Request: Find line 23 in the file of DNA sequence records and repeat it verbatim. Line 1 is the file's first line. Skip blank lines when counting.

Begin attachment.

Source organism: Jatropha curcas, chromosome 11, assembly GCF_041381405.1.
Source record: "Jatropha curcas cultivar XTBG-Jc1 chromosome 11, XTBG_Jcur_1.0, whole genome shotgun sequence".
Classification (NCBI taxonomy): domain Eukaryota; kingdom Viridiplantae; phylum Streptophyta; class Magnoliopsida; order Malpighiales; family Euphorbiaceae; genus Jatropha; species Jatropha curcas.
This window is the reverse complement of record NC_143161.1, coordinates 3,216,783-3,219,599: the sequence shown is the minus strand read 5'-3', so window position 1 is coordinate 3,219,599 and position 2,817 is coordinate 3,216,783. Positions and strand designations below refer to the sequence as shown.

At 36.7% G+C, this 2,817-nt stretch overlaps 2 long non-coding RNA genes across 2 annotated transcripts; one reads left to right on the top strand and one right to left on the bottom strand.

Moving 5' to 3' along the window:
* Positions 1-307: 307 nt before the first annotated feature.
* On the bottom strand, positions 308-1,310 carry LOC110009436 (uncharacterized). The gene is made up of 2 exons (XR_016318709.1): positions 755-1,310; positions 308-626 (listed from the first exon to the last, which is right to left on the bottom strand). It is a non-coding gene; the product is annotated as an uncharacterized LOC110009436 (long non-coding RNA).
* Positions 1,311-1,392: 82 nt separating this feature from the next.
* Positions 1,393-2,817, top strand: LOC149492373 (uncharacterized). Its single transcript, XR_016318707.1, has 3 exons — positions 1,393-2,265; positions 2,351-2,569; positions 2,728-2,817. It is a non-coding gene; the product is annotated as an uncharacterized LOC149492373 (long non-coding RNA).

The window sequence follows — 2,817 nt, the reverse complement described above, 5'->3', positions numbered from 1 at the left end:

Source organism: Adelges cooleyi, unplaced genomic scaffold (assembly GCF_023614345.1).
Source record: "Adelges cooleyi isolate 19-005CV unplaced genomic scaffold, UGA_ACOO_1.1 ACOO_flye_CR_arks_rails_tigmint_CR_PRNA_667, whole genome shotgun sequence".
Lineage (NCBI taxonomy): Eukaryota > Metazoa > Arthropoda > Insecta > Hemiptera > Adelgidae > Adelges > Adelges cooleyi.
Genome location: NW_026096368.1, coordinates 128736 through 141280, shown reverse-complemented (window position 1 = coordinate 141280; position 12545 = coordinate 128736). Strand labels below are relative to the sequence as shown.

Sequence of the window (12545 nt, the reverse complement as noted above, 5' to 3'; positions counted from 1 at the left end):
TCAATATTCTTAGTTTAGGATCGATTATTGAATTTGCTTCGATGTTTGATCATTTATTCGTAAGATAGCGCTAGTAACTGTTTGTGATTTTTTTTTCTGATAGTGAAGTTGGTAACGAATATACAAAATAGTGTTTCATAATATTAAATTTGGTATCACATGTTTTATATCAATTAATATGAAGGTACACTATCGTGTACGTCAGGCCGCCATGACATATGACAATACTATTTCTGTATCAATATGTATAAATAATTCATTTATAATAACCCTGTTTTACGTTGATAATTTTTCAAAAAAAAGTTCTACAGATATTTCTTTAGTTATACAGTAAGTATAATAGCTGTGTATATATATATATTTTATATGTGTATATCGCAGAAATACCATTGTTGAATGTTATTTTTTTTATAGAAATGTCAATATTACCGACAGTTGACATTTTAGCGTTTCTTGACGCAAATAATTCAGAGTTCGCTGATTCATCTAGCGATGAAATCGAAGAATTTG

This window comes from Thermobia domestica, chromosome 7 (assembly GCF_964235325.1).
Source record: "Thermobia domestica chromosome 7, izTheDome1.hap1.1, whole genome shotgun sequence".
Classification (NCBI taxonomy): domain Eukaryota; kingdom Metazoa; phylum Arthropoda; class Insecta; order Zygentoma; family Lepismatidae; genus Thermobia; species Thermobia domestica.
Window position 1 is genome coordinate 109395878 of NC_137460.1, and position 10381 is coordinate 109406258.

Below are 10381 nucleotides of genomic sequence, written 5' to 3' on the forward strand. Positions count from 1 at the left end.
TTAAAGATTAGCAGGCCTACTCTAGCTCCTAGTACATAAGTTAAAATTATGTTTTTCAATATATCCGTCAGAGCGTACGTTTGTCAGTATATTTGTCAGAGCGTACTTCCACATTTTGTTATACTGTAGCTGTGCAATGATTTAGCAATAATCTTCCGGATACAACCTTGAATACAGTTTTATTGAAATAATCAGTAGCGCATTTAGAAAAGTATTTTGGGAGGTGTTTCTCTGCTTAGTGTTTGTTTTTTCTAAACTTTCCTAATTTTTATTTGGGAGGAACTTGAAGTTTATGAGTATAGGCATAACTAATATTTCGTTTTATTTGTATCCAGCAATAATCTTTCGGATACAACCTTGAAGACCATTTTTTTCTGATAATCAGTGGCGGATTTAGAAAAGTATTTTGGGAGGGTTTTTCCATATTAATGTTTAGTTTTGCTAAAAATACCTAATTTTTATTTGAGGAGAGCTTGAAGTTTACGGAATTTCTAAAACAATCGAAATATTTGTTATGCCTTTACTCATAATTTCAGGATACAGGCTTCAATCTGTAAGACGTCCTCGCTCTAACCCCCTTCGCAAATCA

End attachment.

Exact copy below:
TTAAAGATTAGCAGGCCTACTCTAGCTCCTAGTACATAAGTTAAAATTATGTTTTTCAATATATCCGTCAGAGCGTACGTTTGTCAGTATATTTGTCAGAGCGTACTTCCACATTTTGTTATACTGTAGCTGTGCAATGATTTAGCAATAATCTTCCGGATACAACCTTGAATACAGTTTTATTGAAATAATCAGTAGCGCATTTAGAAAAGTATTTTGGGAGGTGTTTCTCTGCTTAGTGTTTGTTTTTTCTAAACTTTCCTAATTTTTATTTGGGAGGAACTTGAAGTTTATGAGTATAGGCATAACTAATATTTCGTTTTATTTGTATCCAGCAATAATCTTTCGGATACAACCTTGAAGACCATTTTTTTCTGATAATCAGTGGCGGATTTAGAAAAGTATTTTGGGAGGGTTTTTCCATATTAATGTTTAGTTTTGCTAAAAATACCTAATTTTTATTTGAGGAGAGCTTGAAGTTTACGGAATTTCTAAAACAATCGAAATATTTGTTATGCCTTTACTCATAATTTCAGGATACAGGCTTCAATCTGTAAGACGTCCTCGCTCTAACCCCCTTCGCAAATCA